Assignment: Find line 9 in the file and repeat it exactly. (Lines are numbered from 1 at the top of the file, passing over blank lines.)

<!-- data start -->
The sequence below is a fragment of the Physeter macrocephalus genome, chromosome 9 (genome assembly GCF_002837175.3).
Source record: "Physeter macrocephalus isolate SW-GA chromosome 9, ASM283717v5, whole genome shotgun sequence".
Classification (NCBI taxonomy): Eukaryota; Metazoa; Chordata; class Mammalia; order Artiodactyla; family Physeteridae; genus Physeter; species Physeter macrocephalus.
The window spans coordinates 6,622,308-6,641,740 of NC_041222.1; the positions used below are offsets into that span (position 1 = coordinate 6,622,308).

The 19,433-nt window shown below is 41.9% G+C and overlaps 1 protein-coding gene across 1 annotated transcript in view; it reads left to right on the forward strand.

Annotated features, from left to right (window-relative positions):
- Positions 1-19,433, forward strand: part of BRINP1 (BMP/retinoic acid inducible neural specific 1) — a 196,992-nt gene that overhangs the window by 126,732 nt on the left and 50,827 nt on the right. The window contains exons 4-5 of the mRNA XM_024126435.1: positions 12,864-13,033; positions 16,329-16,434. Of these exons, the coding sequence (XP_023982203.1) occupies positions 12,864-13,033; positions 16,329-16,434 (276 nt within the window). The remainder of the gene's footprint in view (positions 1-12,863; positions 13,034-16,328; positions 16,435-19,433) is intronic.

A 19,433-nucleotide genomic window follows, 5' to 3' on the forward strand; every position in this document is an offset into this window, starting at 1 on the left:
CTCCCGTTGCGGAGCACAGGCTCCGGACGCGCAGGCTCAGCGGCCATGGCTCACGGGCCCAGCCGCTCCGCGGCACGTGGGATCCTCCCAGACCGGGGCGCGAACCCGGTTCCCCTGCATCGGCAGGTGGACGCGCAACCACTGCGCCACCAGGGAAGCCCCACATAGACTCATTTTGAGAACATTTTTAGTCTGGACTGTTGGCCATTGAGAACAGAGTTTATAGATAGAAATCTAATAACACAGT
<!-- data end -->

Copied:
CTCCCGTTGCGGAGCACAGGCTCCGGACGCGCAGGCTCAGCGGCCATGGCTCACGGGCCCAGCCGCTCCGCGGCACGTGGGATCCTCCCAGACCGGGGCGCGAACCCGGTTCCCCTGCATCGGCAGGTGGACGCGCAACCACTGCGCCACCAGGGAAGCCCCACATAGACTCATTTTGAGAACATTTTTAGTCTGGACTGTTGGCCATTGAGAACAGAGTTTATAGATAGAAATCTAATAACACAGT